Do you remember back in the day when you had a report card or report book in school?
The report was to tell your parents exactly how you were faring in school and was a reflection of your academic performance.
In a similar vein, a credit report is a report that reflects your credit payment history and financial stability. This is the document that banks and potential lenders look at when ascertaining if you’re a good credit risk.
Lenders will report your payment history to the credit reporting agencies. From this ‘lender reporting’ data, the credit agency will generate a credit report to determine your creditworthiness.
If you have a good credit score, you’ll get loans much more easily. If you have a bad credit score, trying to get a bank to issue you a loan or a credit card will be like squeezing blood from a stone.
Where can I get a credit report?
Everyone in the US is entitled to 1 free credit report a year. The most popular credit reporting agencies are Experian, Equifax and Transunion. You can get your free report by visiting: http://www.annualcreditreport.com/
Of course, you’ll need to provide details such as your name, date of birth, social security number and address. The website will verify your identity by asking you a few basic questions. Once all that’s settled, you’ll get your free credit report.
Reading your credit report
This is the part that scares most people trying to make sense of the details. While this should be taught in school, it isn’t. Nevertheless, it’s nowhere as complicated as you think it is.
The first part of the credit report will show you your identifying information such as your name, date of birth, etc.
Accounts in Good Standing
In the second part, you’ll see your ‘Accounts in Good Standing’. These are the accounts which have no outstanding balances, debt, etc.
It’s this section of the document that matters most to potential lenders. It will show how often you’ve defaulted on payments or if your account has gone to collections.
The credit limit or original amount section will list the maximum amount of credit the creditor will extend to you… and how much of it you have used.
All your credit cards, loans, etc. will be listed here and it will show whether you’re the individual owner or if you’re just the authorized user.
The status of the account will show if it’s open, closed or transferred. The type of debt will also be stated. For example, student loan, credit card, etc.
You’ll see a ‘Last Reported’ term in your credit report. This refers to the last time your creditor reported your payment details to the credit agency. This is nothing to be too concerned about.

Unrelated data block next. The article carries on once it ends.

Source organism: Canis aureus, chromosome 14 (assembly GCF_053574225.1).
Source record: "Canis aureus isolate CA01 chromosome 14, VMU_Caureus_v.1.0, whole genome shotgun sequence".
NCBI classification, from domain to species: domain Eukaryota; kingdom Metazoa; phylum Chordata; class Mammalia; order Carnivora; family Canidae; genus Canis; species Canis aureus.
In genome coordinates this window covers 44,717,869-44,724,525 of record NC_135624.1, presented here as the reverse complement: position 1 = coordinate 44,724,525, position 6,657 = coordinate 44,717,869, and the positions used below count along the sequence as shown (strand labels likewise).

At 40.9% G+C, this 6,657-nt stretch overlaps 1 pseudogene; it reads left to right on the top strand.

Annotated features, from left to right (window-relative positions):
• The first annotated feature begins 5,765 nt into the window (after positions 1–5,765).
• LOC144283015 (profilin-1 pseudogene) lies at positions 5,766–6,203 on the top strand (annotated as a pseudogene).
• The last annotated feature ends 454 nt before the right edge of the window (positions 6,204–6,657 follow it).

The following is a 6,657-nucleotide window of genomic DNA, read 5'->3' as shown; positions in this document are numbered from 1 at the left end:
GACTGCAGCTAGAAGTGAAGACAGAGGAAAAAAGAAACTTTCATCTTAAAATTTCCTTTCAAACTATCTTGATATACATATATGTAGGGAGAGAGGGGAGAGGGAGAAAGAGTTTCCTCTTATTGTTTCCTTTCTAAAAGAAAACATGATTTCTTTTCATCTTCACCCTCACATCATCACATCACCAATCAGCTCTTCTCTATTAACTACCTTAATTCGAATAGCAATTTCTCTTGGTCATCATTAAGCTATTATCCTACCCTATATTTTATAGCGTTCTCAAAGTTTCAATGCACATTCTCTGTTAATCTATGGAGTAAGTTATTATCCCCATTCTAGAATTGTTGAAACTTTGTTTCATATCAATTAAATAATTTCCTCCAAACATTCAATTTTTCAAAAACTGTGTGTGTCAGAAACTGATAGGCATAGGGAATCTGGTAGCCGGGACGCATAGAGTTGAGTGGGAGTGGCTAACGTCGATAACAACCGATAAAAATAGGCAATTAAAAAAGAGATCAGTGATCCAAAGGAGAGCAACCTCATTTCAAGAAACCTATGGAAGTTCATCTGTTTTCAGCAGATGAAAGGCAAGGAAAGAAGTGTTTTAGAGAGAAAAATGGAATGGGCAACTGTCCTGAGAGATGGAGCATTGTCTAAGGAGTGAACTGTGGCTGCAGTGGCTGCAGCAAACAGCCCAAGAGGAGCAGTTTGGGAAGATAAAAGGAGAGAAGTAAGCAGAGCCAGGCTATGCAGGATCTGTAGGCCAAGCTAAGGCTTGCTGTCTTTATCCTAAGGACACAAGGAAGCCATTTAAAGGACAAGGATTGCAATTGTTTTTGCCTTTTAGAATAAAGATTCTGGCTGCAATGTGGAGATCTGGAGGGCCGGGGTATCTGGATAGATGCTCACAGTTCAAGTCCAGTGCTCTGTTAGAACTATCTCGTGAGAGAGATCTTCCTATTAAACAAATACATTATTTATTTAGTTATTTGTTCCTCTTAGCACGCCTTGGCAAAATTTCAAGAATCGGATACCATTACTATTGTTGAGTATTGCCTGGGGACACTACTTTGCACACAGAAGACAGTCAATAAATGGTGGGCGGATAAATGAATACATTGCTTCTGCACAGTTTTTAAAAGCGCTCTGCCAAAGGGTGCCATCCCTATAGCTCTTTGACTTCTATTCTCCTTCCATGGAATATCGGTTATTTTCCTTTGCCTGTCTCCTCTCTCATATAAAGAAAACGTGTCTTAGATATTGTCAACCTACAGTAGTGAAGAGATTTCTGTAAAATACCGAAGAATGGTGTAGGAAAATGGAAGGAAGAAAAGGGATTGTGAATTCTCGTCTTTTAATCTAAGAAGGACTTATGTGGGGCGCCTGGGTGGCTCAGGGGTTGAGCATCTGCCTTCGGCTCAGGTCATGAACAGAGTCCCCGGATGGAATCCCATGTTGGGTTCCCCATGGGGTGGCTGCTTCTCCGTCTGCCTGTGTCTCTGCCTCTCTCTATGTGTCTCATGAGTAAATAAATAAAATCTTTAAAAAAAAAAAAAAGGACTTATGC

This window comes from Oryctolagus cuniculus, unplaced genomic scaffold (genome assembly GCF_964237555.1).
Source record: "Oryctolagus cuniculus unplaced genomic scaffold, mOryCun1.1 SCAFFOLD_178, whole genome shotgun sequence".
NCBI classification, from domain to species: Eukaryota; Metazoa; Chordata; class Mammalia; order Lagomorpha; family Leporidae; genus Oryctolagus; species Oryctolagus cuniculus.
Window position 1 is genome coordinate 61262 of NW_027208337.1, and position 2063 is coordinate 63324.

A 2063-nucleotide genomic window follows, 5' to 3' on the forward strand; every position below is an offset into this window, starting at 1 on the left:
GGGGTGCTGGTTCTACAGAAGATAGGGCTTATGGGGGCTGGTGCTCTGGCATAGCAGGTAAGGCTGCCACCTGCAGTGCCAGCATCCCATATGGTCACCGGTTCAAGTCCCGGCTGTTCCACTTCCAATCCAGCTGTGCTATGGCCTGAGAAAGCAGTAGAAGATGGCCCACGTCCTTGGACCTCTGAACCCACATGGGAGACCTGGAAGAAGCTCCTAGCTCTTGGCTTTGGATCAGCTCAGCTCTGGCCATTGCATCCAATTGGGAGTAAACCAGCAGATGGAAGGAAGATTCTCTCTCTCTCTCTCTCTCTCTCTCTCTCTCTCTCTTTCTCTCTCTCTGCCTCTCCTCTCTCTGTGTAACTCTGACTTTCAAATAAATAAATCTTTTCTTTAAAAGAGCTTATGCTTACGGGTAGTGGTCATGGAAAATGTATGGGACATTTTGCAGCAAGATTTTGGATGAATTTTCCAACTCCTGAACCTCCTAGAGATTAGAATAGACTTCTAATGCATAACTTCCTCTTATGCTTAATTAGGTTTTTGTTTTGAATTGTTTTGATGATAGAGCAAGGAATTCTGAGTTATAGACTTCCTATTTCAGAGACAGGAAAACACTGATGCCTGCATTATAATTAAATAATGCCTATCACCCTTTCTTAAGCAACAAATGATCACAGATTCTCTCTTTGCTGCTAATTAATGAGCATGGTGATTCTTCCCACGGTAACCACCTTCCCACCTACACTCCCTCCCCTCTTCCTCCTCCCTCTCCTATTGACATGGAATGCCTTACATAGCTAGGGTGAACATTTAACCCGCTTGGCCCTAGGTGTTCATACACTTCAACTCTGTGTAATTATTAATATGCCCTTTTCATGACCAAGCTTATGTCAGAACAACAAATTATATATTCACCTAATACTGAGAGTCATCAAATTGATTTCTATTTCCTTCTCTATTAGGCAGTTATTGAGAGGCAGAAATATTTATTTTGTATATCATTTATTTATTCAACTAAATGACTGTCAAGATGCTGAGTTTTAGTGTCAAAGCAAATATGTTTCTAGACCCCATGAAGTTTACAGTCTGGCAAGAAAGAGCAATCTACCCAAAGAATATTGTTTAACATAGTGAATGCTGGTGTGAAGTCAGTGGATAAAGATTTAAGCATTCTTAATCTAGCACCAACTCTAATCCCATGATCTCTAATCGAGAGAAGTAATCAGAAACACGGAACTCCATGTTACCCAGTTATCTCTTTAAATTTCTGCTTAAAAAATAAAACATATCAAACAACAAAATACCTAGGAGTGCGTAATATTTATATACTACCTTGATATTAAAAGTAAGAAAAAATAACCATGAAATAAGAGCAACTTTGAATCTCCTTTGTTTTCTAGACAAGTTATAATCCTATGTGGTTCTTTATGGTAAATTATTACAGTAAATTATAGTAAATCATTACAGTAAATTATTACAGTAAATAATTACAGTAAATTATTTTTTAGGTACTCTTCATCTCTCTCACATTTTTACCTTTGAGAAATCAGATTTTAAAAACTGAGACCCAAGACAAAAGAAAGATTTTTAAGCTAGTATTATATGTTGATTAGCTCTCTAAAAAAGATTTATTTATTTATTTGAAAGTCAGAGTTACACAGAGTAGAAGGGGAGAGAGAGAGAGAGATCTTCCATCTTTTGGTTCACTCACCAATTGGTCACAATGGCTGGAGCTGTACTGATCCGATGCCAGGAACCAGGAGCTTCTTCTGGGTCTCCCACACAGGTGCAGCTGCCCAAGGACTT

The ‘Reported Since’ term shows when the creditor started reporting your account to the credit agency. Again, this detail isn’t of much significance to you.
What you’ll need to pay attention to are 3 terms:
- High Balance this is the highest monthly balance you owed on your credit cards, etc. during a specific period of time.
- Recent Balance this is the current and most recent balance you owe now.
- Payment History this is a record/history of your payments to your creditors. This is a very important metric when it comes to calculating your credit score.
Without getting overly technical, the key points to note here is that you must:
- Pay your bills in full and on time.
- Avoid taking on too much debt.
- Keep your credit utilization rate below 30%. For example, if you have $10,000 worth of credit available to you, do not use up more than $3,000. Any higher and it affects your credit score.
The ‘Public Records’ section of the report will show if you’ve encountered any financial embarrassment such as bankruptcy, court judgements, liens, etc. This section will weigh in heavily on calculating your credit score too.
The ‘Inquiries’ section will show how often creditors inquire on your accounts. You’ll want to limit the soft and hard inquiries here. For example, if you apply for 4 different credit cards at the same time, your account will show multiple inquiries from the different card issuers.
This is a red flag. Why do you suddenly need so many cards? Are you in debt? Will you be a credit risk?
Your financial affairs may be in order, but multiple inquiries for new credit within a short time frame will flag your account and negatively impact your credit score. So time your credit card/loan applications accordingly.
When studying your credit report, the devil is in the details. Pay close attention and if you spot any errors, you can dispute the item in the report. There have been many people who have discovered errors and gotten them fixed. So mistakes do happen.
Correcting these errors in a timely manner will help to improve your credit score. Once you dispute an item in the report, the credit reporting agency will begin an investigation to see if you’re correct. If you are, it will amend the details.
Mistakes in your credit report can haunt your record for years, even if it’s no fault of yours.
Think of a credit report as a financial ‘report card’. Even if you have ‘bad grades’ now, you can always improve on your performance.
Reduce your debt, pay your bills on time and avoid too many hard inquiries on your account. With time, your credit score will improve and you will have a glowing credit report that shows you’re a person worthy of credit.